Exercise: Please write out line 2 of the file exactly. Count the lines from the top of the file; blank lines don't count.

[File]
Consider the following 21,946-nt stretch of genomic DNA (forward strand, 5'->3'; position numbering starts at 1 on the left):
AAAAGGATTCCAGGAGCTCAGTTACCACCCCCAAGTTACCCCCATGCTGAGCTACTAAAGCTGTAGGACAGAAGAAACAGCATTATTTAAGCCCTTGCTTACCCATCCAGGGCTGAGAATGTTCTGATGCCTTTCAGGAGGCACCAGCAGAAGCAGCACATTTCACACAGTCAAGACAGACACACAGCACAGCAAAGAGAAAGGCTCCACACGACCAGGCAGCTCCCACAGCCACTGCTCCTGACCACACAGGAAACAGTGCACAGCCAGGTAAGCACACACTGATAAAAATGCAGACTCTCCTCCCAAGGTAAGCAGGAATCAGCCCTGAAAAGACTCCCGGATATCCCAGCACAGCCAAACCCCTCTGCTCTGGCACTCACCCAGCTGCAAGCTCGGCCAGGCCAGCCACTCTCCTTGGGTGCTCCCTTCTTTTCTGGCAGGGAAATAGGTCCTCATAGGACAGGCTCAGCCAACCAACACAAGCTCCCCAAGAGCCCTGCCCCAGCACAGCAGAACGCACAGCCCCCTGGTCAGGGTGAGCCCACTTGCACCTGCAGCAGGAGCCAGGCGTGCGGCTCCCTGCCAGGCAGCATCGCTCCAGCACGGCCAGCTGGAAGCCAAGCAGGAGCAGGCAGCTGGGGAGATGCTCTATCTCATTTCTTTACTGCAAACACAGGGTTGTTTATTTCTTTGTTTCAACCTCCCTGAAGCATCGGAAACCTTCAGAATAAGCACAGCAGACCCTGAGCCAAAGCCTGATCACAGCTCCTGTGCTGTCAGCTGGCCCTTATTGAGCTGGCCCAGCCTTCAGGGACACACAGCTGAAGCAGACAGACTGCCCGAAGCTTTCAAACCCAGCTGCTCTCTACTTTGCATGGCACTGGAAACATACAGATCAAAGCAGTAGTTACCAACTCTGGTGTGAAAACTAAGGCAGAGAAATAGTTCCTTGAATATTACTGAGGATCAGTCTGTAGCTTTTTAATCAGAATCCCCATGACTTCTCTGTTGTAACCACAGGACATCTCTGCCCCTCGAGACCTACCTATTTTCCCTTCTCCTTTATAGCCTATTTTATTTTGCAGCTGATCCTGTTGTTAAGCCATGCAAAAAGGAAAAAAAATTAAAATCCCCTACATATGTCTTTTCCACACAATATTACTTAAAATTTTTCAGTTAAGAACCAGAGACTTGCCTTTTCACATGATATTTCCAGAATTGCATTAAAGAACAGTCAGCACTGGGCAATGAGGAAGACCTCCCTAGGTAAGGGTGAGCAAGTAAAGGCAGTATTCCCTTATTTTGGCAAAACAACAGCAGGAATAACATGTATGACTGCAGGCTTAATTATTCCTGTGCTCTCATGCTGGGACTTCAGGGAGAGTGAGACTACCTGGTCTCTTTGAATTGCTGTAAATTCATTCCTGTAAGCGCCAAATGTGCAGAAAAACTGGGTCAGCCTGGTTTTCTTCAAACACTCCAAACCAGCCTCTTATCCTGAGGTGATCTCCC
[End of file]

AAAAGGATTCCAGGAGCTCAGTTACCACCCCCAAGTTACCCCCATGCTGAGCTACTAAAGCTGTAGGACAGAAGAAACAGCATTATTTAAGCCCTTGCTTACCCATCCAGGGCTGAGAATGTTCTGATGCCTTTCAGGAGGCACCAGCAGAAGCAGCACATTTCACACAGTCAAGACAGACACACAGCACAGCAAAGAGAAAGGCTCCACACGACCAGGCAGCTCCCACAGCCACTGCTCCTGACCACACAGGAAACAGTGCACAGCCAGGTAAGCACACACTGATAAAAATGCAGACTCTCCTCCCAAGGTAAGCAGGAATCAGCCCTGAAAAGACTCCCGGATATCCCAGCACAGCCAAACCCCTCTGCTCTGGCACTCACCCAGCTGCAAGCTCGGCCAGGCCAGCCACTCTCCTTGGGTGCTCCCTTCTTTTCTGGCAGGGAAATAGGTCCTCATAGGACAGGCTCAGCCAACCAACACAAGCTCCCCAAGAGCCCTGCCCCAGCACAGCAGAACGCACAGCCCCCTGGTCAGGGTGAGCCCACTTGCACCTGCAGCAGGAGCCAGGCGTGCGGCTCCCTGCCAGGCAGCATCGCTCCAGCACGGCCAGCTGGAAGCCAAGCAGGAGCAGGCAGCTGGGGAGATGCTCTATCTCATTTCTTTACTGCAAACACAGGGTTGTTTATTTCTTTGTTTCAACCTCCCTGAAGCATCGGAAACCTTCAGAATAAGCACAGCAGACCCTGAGCCAAAGCCTGATCACAGCTCCTGTGCTGTCAGCTGGCCCTTATTGAGCTGGCCCAGCCTTCAGGGACACACAGCTGAAGCAGACAGACTGCCCGAAGCTTTCAAACCCAGCTGCTCTCTACTTTGCATGGCACTGGAAACATACAGATCAAAGCAGTAGTTACCAACTCTGGTGTGAAAACTAAGGCAGAGAAATAGTTCCTTGAATATTACTGAGGATCAGTCTGTAGCTTTTTAATCAGAATCCCCATGACTTCTCTGTTGTAACCACAGGACATCTCTGCCCCTCGAGACCTACCTATTTTCCCTTCTCCTTTATAGCCTATTTTATTTTGCAGCTGATCCTGTTGTTAAGCCATGCAAAAAGGAAAAAAAATTAAAATCCCCTACATATGTCTTTTCCACACAATATTACTTAAAATTTTTCAGTTAAGAACCAGAGACTTGCCTTTTCACATGATATTTCCAGAATTGCATTAAAGAACAGTCAGCACTGGGCAATGAGGAAGACCTCCCTAGGTAAGGGTGAGCAAGTAAAGGCAGTATTCCCTTATTTTGGCAAAACAACAGCAGGAATAACATGTATGACTGCAGGCTTAATTATTCCTGTGCTCTCATGCTGGGACTTCAGGGAGAGTGAGACTACCTGGTCTCTTTGAATTGCTGTAAATTCATTCCTGTAAGCGCCAAATGTGCAGAAAAACTGGGTCAGCCTGGTTTTCTTCAAACACTCCAAACCAGCCTCTTATCCTGAGGTGATCTCCC